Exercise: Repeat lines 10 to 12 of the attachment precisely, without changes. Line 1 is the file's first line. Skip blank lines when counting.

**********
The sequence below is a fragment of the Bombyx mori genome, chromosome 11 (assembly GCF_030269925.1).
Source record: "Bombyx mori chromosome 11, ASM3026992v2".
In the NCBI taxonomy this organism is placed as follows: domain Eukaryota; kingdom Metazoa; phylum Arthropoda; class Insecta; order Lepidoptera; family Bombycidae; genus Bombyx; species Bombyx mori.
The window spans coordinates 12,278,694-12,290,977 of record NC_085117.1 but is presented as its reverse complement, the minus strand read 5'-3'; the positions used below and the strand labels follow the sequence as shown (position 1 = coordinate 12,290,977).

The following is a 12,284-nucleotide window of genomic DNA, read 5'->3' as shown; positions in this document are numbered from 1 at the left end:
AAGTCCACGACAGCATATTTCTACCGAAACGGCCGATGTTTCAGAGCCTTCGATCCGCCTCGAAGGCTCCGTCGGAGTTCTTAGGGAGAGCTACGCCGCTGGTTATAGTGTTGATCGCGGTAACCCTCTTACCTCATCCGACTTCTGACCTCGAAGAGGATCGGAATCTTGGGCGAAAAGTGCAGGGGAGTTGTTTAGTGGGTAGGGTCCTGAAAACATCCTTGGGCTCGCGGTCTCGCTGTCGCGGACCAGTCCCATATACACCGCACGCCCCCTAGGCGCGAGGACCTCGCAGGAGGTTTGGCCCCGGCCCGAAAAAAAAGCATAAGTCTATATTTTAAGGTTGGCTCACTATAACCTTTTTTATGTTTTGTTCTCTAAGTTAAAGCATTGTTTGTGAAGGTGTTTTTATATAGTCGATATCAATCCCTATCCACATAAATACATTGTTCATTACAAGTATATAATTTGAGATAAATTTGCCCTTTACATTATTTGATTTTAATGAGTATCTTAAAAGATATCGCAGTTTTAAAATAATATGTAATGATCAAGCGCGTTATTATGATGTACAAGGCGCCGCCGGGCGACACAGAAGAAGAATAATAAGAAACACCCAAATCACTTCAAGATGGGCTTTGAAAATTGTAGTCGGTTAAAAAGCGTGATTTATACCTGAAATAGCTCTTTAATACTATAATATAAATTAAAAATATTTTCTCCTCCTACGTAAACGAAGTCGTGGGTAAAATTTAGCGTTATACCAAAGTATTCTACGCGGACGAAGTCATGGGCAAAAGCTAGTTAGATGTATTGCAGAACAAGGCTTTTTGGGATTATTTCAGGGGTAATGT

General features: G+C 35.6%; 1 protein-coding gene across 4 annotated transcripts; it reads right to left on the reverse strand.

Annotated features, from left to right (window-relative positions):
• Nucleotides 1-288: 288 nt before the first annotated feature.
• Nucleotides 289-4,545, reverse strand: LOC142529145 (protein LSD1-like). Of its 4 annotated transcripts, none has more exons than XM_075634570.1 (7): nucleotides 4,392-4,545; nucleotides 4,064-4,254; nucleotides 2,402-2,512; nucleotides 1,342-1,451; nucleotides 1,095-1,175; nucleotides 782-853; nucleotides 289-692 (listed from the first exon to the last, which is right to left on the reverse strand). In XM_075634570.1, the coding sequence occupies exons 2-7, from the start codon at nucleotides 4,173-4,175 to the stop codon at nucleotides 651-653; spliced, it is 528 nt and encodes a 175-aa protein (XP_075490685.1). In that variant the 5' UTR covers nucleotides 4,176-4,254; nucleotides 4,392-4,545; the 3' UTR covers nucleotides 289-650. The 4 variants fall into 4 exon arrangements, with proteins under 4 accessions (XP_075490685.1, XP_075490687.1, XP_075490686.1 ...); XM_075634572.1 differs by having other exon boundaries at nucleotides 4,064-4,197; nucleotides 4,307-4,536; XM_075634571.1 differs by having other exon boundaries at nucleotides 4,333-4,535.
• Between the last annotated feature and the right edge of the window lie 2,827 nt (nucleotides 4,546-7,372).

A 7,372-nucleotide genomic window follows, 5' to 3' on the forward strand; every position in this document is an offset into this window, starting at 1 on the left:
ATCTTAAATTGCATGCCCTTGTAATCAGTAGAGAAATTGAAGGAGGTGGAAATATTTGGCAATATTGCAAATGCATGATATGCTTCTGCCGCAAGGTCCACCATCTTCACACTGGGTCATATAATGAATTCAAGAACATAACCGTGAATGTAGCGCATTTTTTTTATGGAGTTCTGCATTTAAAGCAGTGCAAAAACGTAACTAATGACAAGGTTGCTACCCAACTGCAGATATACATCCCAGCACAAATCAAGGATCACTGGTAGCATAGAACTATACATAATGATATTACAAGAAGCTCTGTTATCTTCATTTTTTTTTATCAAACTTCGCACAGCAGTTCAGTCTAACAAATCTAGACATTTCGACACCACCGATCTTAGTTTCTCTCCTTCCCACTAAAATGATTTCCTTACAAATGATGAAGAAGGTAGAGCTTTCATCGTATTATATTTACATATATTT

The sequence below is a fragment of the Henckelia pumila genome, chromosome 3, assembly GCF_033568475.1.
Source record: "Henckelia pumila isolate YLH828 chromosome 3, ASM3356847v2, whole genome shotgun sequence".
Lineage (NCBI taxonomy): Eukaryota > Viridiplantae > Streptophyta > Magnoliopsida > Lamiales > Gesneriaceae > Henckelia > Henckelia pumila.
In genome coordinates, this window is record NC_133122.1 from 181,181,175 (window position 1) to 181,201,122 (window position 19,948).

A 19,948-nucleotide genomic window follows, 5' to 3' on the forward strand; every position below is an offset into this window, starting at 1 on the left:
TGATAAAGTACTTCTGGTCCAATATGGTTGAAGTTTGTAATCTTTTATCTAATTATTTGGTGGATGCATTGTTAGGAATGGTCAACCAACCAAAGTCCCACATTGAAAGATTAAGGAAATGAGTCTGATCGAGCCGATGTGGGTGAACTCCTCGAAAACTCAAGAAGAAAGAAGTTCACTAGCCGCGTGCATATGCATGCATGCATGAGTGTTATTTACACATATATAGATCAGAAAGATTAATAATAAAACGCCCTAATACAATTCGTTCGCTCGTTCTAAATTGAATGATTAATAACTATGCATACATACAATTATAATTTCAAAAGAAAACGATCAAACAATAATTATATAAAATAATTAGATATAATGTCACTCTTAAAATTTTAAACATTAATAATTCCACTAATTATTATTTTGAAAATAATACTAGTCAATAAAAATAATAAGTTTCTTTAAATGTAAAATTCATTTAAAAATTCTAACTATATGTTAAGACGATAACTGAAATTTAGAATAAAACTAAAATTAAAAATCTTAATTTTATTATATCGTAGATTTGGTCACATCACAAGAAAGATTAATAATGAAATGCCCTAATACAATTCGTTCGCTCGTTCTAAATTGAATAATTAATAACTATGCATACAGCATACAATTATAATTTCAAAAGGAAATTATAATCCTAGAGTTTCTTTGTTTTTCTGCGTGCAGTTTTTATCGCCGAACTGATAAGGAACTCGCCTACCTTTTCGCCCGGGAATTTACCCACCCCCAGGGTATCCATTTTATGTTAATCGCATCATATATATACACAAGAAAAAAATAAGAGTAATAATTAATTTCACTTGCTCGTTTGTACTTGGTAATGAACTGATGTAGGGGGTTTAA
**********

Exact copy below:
• Nucleotides 289-4,545, reverse strand: LOC142529145 (protein LSD1-like). Of its 4 annotated transcripts, none has more exons than XM_075634570.1 (7): nucleotides 4,392-4,545; nucleotides 4,064-4,254; nucleotides 2,402-2,512; nucleotides 1,342-1,451; nucleotides 1,095-1,175; nucleotides 782-853; nucleotides 289-692 (listed from the first exon to the last, which is right to left on the reverse strand). In XM_075634570.1, the coding sequence occupies exons 2-7, from the start codon at nucleotides 4,173-4,175 to the stop codon at nucleotides 651-653; spliced, it is 528 nt and encodes a 175-aa protein (XP_075490685.1). In that variant the 5' UTR covers nucleotides 4,176-4,254; nucleotides 4,392-4,545; the 3' UTR covers nucleotides 289-650. The 4 variants fall into 4 exon arrangements, with proteins under 4 accessions (XP_075490685.1, XP_075490687.1, XP_075490686.1 ...); XM_075634572.1 differs by having other exon boundaries at nucleotides 4,064-4,197; nucleotides 4,307-4,536; XM_075634571.1 differs by having other exon boundaries at nucleotides 4,333-4,535.
• Between the last annotated feature and the right edge of the window lie 2,827 nt (nucleotides 4,546-7,372).

A 7,372-nucleotide genomic window follows, 5' to 3' on the forward strand; every position in this document is an offset into this window, starting at 1 on the left: